– For products with hundreds or thousands of tasks, group the tasks. If you’re testing something like accounting software (QuickBooks), for example, list the top tasks in the Accounts Payable section, Reports Section, Account Registers, or Payroll. You can also sort tasks by granularity; high-level, such as creating a 1099, to low-level, such as computing taxes for a vendor’s 1099.

– You can live with a little redundancy.

Have your customers pick the tasks they most want to accomplish. Customers won’t be able to read every single task but will instead scan the list and look for the things that come to mind when they think about functional areas (like reports or payroll). Allow participants to select only 3-5 tasks—we want to identify the critical few tasks that your website or product should do well, and we want to ignore, for the purposes of this survey, the trivial many tasks.

3. Evaluate Customers’ Satisfaction with Those Top Tasks

Once customers have selected what’s important for them, have the survey software “pipe in” the tasks they selected on subsequent pages. This keeps the customers again focused only on what’s most important and reduces the effort required of the participants.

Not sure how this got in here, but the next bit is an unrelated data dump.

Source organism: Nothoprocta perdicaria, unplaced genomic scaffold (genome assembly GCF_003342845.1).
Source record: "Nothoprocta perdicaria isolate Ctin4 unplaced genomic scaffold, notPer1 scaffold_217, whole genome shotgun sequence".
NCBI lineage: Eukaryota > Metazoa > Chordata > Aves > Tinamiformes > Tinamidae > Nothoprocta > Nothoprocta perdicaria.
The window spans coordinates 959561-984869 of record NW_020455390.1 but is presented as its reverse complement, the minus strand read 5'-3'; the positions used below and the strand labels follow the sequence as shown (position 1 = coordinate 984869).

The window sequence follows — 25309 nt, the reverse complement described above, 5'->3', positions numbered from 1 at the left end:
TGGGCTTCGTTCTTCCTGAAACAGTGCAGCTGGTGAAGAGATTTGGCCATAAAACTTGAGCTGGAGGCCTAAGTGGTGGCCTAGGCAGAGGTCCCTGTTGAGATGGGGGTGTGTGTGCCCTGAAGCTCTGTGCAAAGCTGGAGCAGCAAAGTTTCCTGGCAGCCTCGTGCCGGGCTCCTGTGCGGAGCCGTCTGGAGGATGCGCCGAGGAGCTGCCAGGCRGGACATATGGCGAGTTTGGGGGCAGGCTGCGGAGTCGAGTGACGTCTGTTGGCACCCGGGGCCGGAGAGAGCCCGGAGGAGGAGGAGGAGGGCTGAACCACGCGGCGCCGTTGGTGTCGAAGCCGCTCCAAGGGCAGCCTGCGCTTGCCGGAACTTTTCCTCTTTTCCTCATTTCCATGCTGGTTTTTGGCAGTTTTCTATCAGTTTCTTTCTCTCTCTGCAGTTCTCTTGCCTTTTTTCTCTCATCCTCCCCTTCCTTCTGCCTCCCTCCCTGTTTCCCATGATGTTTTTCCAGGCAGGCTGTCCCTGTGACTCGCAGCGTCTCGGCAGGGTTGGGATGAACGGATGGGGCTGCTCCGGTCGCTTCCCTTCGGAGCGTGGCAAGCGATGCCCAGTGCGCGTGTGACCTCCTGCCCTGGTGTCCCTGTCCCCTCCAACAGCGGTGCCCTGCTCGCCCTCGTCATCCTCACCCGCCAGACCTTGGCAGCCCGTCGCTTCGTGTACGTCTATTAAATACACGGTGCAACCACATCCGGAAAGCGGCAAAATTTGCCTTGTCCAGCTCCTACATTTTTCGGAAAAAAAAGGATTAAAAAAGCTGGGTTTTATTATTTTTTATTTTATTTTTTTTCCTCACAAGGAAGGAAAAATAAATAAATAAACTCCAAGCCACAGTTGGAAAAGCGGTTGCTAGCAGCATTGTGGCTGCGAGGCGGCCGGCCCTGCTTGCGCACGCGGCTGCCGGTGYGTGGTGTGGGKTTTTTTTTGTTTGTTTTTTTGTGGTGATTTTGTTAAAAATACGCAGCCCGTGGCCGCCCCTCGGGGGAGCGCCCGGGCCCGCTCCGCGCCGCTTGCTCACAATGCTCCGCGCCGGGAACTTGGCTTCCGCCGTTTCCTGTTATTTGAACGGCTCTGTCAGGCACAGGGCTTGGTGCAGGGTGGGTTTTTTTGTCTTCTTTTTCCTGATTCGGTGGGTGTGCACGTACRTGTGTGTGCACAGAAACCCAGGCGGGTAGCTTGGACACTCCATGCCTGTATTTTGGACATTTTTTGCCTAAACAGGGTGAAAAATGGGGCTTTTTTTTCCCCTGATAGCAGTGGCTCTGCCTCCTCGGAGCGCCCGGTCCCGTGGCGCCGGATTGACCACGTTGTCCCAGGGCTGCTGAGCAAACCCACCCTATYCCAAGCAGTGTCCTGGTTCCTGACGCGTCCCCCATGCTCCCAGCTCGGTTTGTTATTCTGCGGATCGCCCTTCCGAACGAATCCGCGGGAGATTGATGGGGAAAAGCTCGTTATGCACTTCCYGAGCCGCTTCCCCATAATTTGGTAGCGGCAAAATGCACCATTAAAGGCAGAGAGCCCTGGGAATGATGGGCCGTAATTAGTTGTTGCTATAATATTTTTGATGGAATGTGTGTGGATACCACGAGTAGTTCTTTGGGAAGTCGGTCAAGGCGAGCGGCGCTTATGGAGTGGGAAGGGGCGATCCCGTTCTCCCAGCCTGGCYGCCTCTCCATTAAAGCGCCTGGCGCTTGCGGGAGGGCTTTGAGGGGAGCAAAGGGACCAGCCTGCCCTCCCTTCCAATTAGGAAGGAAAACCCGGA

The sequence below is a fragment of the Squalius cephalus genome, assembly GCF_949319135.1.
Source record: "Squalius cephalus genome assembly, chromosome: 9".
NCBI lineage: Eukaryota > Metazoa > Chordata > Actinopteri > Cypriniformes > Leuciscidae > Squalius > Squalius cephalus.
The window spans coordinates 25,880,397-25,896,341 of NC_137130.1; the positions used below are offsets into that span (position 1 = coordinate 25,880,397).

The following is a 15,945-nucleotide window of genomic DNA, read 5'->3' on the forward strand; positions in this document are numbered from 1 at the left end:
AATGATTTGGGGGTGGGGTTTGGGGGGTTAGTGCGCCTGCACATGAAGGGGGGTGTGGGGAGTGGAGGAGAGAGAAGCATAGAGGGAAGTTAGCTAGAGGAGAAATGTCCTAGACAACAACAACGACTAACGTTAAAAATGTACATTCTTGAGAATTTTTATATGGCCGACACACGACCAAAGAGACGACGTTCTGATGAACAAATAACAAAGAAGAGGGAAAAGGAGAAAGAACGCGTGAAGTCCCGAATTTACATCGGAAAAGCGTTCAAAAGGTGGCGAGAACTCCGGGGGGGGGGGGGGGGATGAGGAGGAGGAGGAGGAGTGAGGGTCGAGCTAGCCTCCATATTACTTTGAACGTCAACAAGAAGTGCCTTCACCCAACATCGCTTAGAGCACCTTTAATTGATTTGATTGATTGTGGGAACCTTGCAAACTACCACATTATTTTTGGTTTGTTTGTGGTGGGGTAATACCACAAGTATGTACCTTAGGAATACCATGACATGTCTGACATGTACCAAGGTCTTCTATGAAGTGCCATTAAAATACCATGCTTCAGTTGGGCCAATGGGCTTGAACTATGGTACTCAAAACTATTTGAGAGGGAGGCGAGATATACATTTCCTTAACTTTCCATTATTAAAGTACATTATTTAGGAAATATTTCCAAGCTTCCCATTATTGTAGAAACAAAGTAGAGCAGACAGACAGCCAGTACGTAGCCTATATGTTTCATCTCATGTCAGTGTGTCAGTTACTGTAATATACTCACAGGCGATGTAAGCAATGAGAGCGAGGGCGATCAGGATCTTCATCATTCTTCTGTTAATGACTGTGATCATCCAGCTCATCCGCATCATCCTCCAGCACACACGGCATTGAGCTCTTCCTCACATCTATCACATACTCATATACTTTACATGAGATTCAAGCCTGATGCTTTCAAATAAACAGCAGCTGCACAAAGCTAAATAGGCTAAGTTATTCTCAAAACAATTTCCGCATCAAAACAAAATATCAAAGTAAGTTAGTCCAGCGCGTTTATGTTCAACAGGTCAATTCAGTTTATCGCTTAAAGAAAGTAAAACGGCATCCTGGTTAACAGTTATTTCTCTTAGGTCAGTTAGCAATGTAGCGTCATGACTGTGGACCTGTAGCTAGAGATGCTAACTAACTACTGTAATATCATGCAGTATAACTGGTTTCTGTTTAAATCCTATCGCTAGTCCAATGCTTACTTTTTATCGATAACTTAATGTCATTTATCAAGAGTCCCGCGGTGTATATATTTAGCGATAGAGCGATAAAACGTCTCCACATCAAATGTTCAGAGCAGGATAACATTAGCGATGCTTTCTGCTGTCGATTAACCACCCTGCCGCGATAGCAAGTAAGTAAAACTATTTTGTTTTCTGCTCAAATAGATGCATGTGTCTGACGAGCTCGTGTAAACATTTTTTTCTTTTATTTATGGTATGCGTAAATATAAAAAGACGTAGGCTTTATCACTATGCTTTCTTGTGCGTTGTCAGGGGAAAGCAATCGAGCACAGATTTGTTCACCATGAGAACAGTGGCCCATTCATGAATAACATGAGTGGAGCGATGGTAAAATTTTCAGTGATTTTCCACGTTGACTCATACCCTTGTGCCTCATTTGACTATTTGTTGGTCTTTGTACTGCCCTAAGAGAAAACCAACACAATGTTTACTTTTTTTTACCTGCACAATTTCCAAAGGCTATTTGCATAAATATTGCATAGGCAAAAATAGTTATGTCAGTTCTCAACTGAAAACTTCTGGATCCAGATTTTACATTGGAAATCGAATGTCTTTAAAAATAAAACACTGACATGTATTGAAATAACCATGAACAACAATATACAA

Have the customers rate how satisfied they are with the product or website’s ability to deliver on those top tasks selected. You can keep it generic or more specific —or both—to rate usability. Again, keep it short to prevent drop out. Using a more generic measure like satisfaction enables you to capture issues like latency (slow loading pages) or quality (broken links, reports that don’t work, etc.) as well as usability. But this higher-level satisfaction rating makes it harder to pinpoint what affects satisfaction.  Ask participants to describe briefly why they rate a task low.

While these surveys aren’t intended to diagnose problems, they can be an easy source for collecting low-hanging fruit; if customers’ expectations are not being met, you want to know.  Once the data is collected, identify the top tasks and their average satisfaction ratings.  You will see the classic Pareto distribution showing a few tasks will account for the majority of votes from customers.